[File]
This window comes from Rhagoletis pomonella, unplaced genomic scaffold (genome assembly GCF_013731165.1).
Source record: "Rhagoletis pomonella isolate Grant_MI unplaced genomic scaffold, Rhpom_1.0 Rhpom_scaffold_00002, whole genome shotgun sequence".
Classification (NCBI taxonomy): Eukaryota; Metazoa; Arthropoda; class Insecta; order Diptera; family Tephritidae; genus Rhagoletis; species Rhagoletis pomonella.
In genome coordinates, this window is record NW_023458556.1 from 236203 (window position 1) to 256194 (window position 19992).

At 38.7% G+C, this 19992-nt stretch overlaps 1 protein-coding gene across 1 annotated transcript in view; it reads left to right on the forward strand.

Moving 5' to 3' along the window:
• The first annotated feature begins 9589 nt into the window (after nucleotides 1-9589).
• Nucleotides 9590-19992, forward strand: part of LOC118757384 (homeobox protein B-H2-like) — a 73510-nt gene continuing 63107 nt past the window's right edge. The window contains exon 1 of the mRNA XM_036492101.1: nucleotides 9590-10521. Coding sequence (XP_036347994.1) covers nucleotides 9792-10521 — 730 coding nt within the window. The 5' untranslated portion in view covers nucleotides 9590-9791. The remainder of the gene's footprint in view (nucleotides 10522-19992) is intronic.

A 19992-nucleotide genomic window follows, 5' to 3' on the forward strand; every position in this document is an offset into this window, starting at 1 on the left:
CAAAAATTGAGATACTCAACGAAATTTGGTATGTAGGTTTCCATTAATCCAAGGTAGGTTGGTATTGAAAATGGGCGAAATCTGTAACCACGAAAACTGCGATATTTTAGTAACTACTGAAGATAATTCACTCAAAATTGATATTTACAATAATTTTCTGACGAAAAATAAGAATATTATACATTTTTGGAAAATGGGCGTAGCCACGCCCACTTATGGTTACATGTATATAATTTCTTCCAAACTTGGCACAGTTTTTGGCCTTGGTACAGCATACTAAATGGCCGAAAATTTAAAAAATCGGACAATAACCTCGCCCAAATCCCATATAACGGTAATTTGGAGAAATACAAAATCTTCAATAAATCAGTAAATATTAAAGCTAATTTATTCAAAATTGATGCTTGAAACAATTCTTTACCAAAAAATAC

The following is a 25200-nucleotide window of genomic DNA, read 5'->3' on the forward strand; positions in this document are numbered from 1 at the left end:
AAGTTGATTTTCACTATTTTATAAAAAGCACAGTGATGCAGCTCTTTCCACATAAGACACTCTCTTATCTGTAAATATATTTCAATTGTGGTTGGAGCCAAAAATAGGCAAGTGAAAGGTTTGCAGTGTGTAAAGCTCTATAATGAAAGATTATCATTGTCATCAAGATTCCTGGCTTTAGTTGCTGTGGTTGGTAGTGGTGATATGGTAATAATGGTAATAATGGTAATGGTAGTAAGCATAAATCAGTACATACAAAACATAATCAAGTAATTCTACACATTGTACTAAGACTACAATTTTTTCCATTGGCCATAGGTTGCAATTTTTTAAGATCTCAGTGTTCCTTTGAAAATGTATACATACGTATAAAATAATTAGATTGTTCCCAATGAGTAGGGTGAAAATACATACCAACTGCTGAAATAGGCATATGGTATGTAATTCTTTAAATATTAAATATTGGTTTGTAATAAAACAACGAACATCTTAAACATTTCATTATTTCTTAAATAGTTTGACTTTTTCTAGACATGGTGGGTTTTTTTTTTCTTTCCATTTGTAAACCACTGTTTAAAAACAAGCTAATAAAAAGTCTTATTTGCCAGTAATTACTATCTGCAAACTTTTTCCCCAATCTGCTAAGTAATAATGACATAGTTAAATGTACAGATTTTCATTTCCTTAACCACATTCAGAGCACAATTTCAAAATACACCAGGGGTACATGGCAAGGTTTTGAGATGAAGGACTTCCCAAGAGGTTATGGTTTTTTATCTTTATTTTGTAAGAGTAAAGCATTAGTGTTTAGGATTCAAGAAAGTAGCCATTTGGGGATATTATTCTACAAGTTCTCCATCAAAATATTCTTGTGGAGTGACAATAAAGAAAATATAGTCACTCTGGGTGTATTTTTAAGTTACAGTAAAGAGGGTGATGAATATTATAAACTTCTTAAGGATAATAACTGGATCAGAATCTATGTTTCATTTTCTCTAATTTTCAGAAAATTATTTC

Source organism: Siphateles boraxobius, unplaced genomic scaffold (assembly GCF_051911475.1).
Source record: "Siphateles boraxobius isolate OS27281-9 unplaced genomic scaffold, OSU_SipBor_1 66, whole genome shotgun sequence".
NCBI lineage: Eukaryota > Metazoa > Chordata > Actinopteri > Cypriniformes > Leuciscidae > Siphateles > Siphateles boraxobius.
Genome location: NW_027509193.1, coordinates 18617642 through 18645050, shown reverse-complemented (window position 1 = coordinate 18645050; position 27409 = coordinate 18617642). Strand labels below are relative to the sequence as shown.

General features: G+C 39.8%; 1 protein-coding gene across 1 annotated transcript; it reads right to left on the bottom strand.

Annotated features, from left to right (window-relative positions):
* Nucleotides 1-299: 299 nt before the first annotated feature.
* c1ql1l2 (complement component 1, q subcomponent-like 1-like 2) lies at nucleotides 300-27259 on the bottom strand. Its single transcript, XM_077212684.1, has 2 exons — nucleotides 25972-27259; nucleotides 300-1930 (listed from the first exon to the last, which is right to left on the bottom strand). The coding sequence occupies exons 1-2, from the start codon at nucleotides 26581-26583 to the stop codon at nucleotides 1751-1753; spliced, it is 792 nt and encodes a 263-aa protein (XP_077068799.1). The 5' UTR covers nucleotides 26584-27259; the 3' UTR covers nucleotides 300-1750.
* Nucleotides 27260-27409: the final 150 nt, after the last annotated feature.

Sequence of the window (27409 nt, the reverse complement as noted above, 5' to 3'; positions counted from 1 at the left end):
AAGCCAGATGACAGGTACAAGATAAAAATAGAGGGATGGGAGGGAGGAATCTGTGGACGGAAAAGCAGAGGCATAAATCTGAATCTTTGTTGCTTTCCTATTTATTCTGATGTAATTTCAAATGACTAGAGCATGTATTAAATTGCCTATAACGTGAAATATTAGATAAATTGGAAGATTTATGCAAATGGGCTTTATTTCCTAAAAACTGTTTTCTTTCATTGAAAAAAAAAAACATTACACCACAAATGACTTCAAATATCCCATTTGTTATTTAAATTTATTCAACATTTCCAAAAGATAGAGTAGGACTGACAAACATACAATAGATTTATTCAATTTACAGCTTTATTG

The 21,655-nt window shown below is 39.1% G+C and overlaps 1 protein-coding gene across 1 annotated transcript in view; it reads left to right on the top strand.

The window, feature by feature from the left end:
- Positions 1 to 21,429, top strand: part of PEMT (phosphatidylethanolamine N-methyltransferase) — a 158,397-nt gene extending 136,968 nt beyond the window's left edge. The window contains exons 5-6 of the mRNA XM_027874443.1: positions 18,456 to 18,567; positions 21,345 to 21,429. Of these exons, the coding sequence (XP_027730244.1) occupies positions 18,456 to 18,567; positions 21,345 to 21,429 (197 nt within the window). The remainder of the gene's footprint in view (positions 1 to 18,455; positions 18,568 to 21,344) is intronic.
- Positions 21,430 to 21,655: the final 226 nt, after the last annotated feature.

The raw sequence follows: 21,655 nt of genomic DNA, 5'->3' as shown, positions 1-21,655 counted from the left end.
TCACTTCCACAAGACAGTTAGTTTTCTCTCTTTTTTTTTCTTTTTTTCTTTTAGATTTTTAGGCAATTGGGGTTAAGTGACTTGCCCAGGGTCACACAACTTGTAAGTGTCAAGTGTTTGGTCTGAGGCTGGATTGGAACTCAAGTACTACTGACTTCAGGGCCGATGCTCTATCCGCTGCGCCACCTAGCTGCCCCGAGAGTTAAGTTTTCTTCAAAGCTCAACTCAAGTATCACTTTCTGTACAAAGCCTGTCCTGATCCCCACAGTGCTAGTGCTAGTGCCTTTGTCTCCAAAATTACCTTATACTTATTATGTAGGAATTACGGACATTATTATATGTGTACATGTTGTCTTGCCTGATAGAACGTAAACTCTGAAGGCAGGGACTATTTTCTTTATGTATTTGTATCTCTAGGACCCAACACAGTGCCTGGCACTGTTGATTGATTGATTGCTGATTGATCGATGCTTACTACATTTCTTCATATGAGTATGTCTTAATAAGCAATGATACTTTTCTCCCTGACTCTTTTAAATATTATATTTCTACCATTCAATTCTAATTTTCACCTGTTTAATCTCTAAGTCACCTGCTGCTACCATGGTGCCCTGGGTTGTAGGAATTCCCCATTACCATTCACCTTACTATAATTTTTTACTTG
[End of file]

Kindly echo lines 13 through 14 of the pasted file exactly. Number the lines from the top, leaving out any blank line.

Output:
Source organism: Siphateles boraxobius, unplaced genomic scaffold (assembly GCF_051911475.1).
Source record: "Siphateles boraxobius isolate OS27281-9 unplaced genomic scaffold, OSU_SipBor_1 66, whole genome shotgun sequence".